With free agency looming in March, roster turnover isn’t far away. However, the majority of the 2019 roster is already in place. In the coming weeks, DallasCowboys.com will feature players who are currently under contract for next season, analyzing their past season and their future prospects.
Today, we continue the series with linebacker Leighton Vander Esch.
What’s Been Good: Is it unfair to say that everything about Leighton Vander Esch’s rookie season was good? Keep in mind that the Cowboys’ decision to draft him No. 19 overall in the 2018 NFL Draft was widely criticized. Vander Esch entered the league after just one season as a starter in 11-on-11 football. And yet, when Sean Lee’s hamstring injury forced him into the starting lineup last September, he didn’t miss a beat. Vander Esch didn’t start his first game until Sept. 30, but he finished the season with 176 tackles – the most on the team by a wide margin. He was solid through his first month as the starter, but he hit his stride in November. Against Philadelphia, he managed 19 tackles, an interception and a pivotal tackle for loss. One week later, he hit Atlanta for 12 tackles, three pass breakups and another interception. His efforts were enough to earn him a Pro Bowl selection – not to mention a nationwide reputation as “The Wolf Hunter.” Not bad for a guy who was widely doubted as a top-20 draft pick.
What’s Been Bad: By any objective measure, Vander Esch’s rookie season was a rousing success. That doesn’t mean he can’t improve, though. The last game of the season proved as much, as the Dallas defense played one of its worst games of the season in a 30-22 loss. Vander Esch finished with 10 tackles, but he and Jaylon Smith were regularly thrown off by the Rams’ blocking scheme. By the end of the night, L.A. had run for 273 yards, making the Cowboys’ highly-praised linebacker duo look pedestrian in the process. It’s not especially concerning. Vander Esch just turned 23 a month ago. But it is worth remembering that he’s got room for improvement.
2018 Highlight: It was already mentioned above, but it’s hard to undersell Vander Esch’s performance on Nov. 11 in Philadelphia. The night marked just his fourth NFL start, as Sean Lee was once again sidelined with a hamstring injury. It’d be impossible to guess that from watching him, though. Vander Esch picked off Carson Wentz on the third possession of the game, and his performance only went up from there. He made 19 tackles on the night, routinely stymying the Eagles’ attempts to get onto the scoreboard. But no play was bigger than his tackle in the fourth quarter. The Eagles held the ball, trailing 27-20 with 2:00 to play in the game. Facing a 3rd-and-2 from the Dallas 30-yard line, Wentz looked for Cory Clement on a screen pass – only to watch Vander Esch fight through two blocks and make an absurd tackle for loss. It was an All-Pro caliber play, and it forced the Eagles into a 4th-and-long. It’s not an exaggeration to say Vander Esch was instrumental in helping the Cowboys retain the lead.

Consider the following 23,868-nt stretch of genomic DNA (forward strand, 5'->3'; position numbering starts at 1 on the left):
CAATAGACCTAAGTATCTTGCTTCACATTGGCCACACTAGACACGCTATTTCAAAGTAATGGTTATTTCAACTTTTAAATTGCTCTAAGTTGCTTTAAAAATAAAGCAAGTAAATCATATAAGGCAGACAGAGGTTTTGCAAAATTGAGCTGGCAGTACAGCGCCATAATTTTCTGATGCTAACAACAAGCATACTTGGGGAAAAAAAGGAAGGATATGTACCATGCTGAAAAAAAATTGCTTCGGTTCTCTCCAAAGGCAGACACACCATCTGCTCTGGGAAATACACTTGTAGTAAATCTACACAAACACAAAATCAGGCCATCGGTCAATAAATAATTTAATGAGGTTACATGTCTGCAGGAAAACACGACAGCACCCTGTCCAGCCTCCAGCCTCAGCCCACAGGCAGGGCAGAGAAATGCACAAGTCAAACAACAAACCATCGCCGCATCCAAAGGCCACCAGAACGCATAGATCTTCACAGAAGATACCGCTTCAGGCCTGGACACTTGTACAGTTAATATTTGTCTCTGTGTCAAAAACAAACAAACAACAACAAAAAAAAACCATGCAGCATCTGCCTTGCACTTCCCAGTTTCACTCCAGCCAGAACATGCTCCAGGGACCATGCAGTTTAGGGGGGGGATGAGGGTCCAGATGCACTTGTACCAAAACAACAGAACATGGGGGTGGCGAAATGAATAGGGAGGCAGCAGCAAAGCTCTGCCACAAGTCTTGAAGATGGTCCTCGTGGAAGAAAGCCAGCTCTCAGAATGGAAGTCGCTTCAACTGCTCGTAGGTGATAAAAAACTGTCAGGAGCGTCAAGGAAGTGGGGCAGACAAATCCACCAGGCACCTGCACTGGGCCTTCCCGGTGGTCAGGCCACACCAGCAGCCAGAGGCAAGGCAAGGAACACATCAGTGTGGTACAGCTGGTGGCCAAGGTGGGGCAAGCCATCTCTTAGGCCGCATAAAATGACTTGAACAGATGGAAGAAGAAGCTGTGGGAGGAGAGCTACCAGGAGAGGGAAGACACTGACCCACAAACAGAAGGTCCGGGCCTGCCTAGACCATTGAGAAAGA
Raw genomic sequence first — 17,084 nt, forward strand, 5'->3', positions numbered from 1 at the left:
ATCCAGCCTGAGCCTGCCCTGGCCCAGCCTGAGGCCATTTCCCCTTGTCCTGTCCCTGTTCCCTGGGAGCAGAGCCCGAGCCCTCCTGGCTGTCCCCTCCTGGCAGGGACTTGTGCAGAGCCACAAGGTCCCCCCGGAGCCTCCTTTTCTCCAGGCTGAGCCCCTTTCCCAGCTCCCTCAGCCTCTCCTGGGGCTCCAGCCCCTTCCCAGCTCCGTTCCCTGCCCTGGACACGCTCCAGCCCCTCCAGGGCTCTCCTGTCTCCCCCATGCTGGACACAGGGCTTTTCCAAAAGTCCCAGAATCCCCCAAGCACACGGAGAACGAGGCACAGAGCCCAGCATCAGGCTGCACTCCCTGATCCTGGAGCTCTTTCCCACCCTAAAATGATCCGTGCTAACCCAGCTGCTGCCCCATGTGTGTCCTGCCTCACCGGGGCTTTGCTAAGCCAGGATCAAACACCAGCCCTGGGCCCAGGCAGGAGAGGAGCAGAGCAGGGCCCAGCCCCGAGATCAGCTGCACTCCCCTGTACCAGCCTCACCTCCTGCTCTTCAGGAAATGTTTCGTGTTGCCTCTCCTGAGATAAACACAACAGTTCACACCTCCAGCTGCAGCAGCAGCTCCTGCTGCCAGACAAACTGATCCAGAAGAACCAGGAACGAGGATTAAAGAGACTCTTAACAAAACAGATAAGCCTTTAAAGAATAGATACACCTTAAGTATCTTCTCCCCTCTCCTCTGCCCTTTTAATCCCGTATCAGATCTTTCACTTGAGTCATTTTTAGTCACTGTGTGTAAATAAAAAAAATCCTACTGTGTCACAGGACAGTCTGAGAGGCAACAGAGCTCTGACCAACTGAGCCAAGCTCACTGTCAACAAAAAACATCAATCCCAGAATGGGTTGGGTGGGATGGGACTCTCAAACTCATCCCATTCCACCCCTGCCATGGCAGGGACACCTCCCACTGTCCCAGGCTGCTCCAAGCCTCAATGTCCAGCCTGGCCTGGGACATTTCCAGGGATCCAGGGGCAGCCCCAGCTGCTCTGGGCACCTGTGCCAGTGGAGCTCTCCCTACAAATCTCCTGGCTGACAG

What’s Next: Few people were expecting Vander Esch to excel this quickly, but it’s not hard to see the future from here. Vander Esch and Jaylon Smith played like one of the top linebacker duos in the NFL last season, and there’s no reason to believe they’re going to let things drop off now. If anything, Vander Esch’s success has raised questions about what to expect from Sean Lee. The longtime veteran battled injuries once again last season, and there’s been plenty of speculation that 2018 was his last season with the team. With a couple of months to weigh their options, it sounds like the Cowboys intend to bring Lee back – though it’s an interesting guess what his role will be. Vander Esch made the Pro Bowl starting in Lee’s place, and it sounds unwise to take him off the field. If anything, the youngster’s emergence has given the Cowboys quite a bit of depth at linebacker, as Lee can provide quality backup for Vander Esch and Smith.
Through all the twists and turns of 2018, there might not have been a more pleasant surprise than Leighton Vander Esch’s Pro Bowl effort in his rookie season.
Bryan Broaddus’ Bottom Line: Give this front office and coaching staff a lot of credit for the selection of Leighton Vander Esch. They had a clear understanding and vision for the player. I wasn’t as high when I studied Vander Esch initially but Dane Brugler convinced me during the process to study later games on him and he like the scouts were correct. I had concerns that even with his size there were snaps where he wasn’t as physical as he needed to be at the point of attack but that’s wasn’t a problem as he transitioned into the NFL. He did an outstanding job of playing off blocks while using his hands. The learning curve for linebackers is generally steep but not for him. His grasp and understanding of the scheme and what opponents were trying to do to him was never an issue. Paired with Jaylon Smith this combination has a chance to be rock solid for years to come.